There have been many moments of disbelief throughout the pandemic, but one of the most shocking ones happened last April, when then U.S. President Donald Trump suggested that disinfectants could be a cure for Covid-19.
“I see the disinfectant, where it knocks it out in a minute,” said Trump at a White House briefing. “Is there a way we can do something like that, by injection inside or almost a cleaning? Because you see it gets in the lungs and it does a tremendous number on the lungs. So it would be interesting to check that.”
Although Trump claimed the next day he was just pranking reporters, it was too late — the seeds of damage had already been sown. Poison control centers across the country saw a spike in calls in the days after his comments, with reports of people taking bleach baths, gargling cleaning products, and washing vegetables with chlorine, among others.
Trump’s baseless claim is just one of many rumours and lies that have emerged about Covid-19. Such misinformation can have dire consequences, warned the World Health Organization’s director-general Tedros Adhanom Ghebreyesus last year. “We’re not just fighting an epidemic; we’re fighting an infodemic. Fake news spreads faster and more easily than this virus, and is just as dangerous.”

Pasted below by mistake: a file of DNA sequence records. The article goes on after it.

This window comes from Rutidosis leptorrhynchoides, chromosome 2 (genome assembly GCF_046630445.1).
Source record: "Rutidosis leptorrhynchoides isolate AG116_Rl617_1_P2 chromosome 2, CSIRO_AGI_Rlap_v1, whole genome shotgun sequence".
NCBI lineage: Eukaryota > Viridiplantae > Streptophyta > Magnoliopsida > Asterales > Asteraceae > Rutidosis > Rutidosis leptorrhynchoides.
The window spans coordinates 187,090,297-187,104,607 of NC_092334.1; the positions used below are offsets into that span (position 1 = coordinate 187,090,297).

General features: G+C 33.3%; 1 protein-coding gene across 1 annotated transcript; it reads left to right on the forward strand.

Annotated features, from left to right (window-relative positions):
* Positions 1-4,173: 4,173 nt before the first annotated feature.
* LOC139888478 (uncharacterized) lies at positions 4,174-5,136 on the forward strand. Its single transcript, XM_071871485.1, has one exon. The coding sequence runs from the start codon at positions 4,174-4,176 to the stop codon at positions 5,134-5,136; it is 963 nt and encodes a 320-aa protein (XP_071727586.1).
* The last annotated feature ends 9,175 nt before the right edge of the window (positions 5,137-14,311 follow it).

“Some fake news is disinformation with malicious intent,” says Min-Yen Kan, an associate professor at NUS Computing whose research includes natural language processing and information retrieval. Apart from pandemics, it impacts politics, racial harmony, and other realms. “Fake news can disturb social behaviour, public fairness, and rationality,” he says.
As a result, news outlets and social media sites now devote large amounts of time and money to combating the scourge of fake news. “But it’s not always easy to do,” says Kan. “New things come out constantly and fact-checking takes time and considerable human effort.”
That is a big problem, especially when it comes to breaking news. “Fake news is particularly click-baity — it spreads a lot faster than real news so it’s important to catch it quickly,” he says.
One of Kan’s talented students, Van-Hoang Nguyen, wondered: Is there a way to assess a news article in real time to try to get a sense of its accuracy right away without needing to rely on fact-checkers, who may take a lot of time to verify things?
The answer, he soon discovered, was yes. Then an undergraduate attached to Kan’s lab, Nguyen had taken numerous AI and machine learning courses as part of his computer engineering degree.
“Machines help us automate a lot of processes, so I started thinking: ‘If we can somehow use machines to automatically detect fake news, it would be very beneficial to society,’” recalls Nguyen, who now works for PayPal and is pursuing his Masters part-time at NUS Computing.
“We can’t always wait for the evidence to arrive in order to fact-check the news,” he says. “Sometimes we need to look at the context around that news in order to verify it.”
A piece of news doesn’t just stand on its own. The information ancillary to it — where it is published, who is sharing it on social media, and how these people interact with others online — all offer useful clues that point to its truthfulness.